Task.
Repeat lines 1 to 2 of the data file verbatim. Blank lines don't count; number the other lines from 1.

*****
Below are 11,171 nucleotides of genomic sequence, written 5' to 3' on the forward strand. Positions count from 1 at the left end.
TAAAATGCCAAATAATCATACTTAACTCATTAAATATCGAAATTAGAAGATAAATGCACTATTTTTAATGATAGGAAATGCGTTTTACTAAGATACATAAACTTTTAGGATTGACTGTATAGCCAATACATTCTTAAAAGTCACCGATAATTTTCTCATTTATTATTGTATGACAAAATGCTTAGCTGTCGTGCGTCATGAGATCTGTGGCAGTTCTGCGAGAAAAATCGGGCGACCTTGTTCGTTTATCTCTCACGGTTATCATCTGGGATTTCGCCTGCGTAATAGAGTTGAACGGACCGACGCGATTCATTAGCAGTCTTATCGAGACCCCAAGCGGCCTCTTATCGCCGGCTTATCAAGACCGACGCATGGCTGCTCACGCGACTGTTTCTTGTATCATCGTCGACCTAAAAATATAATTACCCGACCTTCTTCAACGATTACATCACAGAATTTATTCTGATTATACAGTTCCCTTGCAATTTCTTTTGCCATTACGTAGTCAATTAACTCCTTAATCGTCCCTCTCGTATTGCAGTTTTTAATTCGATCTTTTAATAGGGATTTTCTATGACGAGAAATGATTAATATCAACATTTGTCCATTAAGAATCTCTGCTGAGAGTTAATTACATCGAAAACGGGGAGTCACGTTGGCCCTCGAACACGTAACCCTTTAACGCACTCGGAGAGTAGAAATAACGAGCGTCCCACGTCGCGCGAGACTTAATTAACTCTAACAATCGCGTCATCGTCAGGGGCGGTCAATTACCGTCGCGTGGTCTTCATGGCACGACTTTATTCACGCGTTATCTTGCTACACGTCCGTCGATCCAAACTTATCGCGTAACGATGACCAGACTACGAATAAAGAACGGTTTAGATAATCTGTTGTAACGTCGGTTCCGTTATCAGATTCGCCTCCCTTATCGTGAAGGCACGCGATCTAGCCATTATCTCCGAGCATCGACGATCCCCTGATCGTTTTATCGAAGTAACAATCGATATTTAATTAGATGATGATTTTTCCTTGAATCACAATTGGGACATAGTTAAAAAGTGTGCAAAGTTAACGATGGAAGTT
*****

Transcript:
Below are 11,171 nucleotides of genomic sequence, written 5' to 3' on the forward strand. Positions count from 1 at the left end.
TAAAATGCCAAATAATCATACTTAACTCATTAAATATCGAAATTAGAAGATAAATGCACTATTTTTAATGATAGGAAATGCGTTTTACTAAGATACATAAACTTTTAGGATTGACTGTATAGCCAATACATTCTTAAAAGTCACCGATAATTTTCTCATTTATTATTGTATGACAAAATGCTTAGCTGTCGTGCGTCATGAGATCTGTGGCAGTTCTGCGAGAAAAATCGGGCGACCTTGTTCGTTTATCTCTCACGGTTATCATCTGGGATTTCGCCTGCGTAATAGAGTTGAACGGACCGACGCGATTCATTAGCAGTCTTATCGAGACCCCAAGCGGCCTCTTATCGCCGGCTTATCAAGACCGACGCATGGCTGCTCACGCGACTGTTTCTTGTATCATCGTCGACCTAAAAATATAATTACCCGACCTTCTTCAACGATTACATCACAGAATTTATTCTGATTATACAGTTCCCTTGCAATTTCTTTTGCCATTACGTAGTCAATTAACTCCTTAATCGTCCCTCTCGTATTGCAGTTTTTAATTCGATCTTTTAATAGGGATTTTCTATGACGAGAAATGATTAATATCAACATTTGTCCATTAAGAATCTCTGCTGAGAGTTAATTACATCGAAAACGGGGAGTCACGTTGGCCCTCGAACACGTAACCCTTTAACGCACTCGGAGAGTAGAAATAACGAGCGTCCCACGTCGCGCGAGACTTAATTAACTCTAACAATCGCGTCATCGTCAGGGGCGGTCAATTACCGTCGCGTGGTCTTCATGGCACGACTTTATTCACGCGTTATCTTGCTACACGTCCGTCGATCCAAACTTATCGCGTAACGATGACCAGACTACGAATAAAGAACGGTTTAGATAATCTGTTGTAACGTCGGTTCCGTTATCAGATTCGCCTCCCTTATCGTGAAGGCACGCGATCTAGCCATTATCTCCGAGCATCGACGATCCCCTGATCGTTTTATCGAAGTAACAATCGATATTTAATTAGATGATGATTTTTCCTTGAATCACAATTGGGACATAGTTAAAAAGTGTGCAAAGTTAACGATGGAAGTT